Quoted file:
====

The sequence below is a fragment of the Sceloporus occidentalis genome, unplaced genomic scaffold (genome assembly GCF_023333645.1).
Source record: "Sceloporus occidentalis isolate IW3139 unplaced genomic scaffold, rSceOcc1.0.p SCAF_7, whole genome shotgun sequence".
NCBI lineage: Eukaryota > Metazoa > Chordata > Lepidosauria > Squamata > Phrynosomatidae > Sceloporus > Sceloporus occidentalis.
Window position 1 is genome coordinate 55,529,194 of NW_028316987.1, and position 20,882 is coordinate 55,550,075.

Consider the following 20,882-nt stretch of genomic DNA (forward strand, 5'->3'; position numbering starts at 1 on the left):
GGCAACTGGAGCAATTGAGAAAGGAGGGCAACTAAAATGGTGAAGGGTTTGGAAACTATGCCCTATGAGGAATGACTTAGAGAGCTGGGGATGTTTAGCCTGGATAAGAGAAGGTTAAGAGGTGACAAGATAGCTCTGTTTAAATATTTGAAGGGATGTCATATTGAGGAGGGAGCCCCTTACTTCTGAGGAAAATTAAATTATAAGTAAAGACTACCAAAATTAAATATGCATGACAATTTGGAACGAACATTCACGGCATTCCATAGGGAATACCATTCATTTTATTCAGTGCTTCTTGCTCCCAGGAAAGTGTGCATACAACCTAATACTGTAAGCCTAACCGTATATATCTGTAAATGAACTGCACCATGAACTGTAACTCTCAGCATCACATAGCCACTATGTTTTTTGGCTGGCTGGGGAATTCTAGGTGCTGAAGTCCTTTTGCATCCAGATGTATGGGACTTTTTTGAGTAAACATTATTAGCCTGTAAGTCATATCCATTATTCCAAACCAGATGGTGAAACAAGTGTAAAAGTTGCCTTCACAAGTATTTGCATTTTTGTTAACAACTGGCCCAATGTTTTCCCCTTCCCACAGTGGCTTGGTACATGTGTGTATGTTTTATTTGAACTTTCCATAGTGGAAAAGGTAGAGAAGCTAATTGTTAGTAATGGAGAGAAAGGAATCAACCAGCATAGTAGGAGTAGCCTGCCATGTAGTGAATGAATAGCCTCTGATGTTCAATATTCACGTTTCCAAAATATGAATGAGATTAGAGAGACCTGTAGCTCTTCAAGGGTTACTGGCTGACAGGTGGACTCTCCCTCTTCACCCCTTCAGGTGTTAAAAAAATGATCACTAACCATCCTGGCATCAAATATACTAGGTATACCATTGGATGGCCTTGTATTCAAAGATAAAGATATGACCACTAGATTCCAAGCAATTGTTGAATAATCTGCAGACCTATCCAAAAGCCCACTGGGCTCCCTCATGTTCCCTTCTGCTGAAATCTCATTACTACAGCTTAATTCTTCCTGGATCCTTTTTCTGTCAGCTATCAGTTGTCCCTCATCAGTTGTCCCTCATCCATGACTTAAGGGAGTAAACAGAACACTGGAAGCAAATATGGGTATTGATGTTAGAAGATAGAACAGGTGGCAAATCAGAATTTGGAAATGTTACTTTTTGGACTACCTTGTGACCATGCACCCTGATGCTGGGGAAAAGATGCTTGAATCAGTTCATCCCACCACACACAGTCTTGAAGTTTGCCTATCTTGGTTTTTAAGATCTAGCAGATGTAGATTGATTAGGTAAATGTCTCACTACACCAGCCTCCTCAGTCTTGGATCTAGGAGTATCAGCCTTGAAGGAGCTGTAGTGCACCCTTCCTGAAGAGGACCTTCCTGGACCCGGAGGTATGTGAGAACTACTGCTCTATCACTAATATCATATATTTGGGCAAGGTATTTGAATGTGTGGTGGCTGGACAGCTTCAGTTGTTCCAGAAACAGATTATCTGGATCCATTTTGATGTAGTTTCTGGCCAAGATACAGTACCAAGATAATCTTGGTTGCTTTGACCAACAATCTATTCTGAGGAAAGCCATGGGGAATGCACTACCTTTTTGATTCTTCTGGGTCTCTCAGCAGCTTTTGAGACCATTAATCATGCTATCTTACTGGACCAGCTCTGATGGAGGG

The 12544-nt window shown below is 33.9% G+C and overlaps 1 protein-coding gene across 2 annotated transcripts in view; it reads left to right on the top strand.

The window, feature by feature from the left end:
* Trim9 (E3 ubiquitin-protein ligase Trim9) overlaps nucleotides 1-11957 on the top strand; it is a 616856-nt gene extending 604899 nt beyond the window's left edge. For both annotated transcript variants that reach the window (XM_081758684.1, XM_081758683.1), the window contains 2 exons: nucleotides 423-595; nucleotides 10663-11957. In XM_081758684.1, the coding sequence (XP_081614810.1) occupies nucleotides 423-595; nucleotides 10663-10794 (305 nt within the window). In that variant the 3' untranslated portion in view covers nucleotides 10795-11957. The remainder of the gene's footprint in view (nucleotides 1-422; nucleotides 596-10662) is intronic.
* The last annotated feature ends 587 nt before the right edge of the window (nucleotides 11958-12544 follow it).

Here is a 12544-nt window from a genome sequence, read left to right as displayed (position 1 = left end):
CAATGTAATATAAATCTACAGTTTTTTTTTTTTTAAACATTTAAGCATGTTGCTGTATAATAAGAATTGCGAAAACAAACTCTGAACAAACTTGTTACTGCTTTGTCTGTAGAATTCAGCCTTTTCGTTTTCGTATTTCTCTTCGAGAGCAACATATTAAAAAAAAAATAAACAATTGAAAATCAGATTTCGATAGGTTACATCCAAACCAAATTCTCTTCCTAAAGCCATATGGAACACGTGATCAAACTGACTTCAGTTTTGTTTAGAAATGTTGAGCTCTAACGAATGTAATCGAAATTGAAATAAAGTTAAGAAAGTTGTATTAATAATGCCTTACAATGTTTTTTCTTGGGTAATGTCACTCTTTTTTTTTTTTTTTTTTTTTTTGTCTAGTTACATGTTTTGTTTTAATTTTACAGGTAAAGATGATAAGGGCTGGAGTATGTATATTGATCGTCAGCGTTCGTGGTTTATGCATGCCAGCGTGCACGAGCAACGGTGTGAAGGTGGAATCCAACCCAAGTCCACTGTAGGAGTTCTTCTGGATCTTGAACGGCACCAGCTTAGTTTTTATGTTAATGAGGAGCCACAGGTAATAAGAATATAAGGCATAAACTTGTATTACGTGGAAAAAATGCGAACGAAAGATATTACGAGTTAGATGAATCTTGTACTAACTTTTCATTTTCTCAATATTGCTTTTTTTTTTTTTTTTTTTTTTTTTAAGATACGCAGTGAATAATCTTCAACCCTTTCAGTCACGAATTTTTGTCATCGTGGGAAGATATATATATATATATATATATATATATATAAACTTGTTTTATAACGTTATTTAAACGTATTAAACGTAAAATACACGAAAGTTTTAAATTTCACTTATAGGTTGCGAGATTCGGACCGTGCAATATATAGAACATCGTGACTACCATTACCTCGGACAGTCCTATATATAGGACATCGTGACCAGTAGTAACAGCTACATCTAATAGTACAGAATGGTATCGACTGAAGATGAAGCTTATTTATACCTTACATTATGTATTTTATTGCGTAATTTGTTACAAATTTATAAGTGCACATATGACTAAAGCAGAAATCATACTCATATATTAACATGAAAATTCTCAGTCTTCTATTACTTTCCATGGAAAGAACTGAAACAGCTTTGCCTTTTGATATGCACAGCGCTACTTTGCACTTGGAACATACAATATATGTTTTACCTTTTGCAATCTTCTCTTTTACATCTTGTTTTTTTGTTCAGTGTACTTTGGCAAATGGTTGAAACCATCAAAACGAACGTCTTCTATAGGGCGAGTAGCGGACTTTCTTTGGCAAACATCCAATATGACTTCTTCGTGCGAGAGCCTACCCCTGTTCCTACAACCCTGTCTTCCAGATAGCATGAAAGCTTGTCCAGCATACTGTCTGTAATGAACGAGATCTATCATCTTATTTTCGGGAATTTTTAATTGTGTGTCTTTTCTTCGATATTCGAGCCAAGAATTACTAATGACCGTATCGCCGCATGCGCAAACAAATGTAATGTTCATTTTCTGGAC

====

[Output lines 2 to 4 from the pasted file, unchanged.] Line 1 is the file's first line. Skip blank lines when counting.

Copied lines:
Source record: "Sceloporus occidentalis isolate IW3139 unplaced genomic scaffold, rSceOcc1.0.p SCAF_7, whole genome shotgun sequence".
NCBI lineage: Eukaryota > Metazoa > Chordata > Lepidosauria > Squamata > Phrynosomatidae > Sceloporus > Sceloporus occidentalis.
Window position 1 is genome coordinate 55,529,194 of NW_028316987.1, and position 20,882 is coordinate 55,550,075.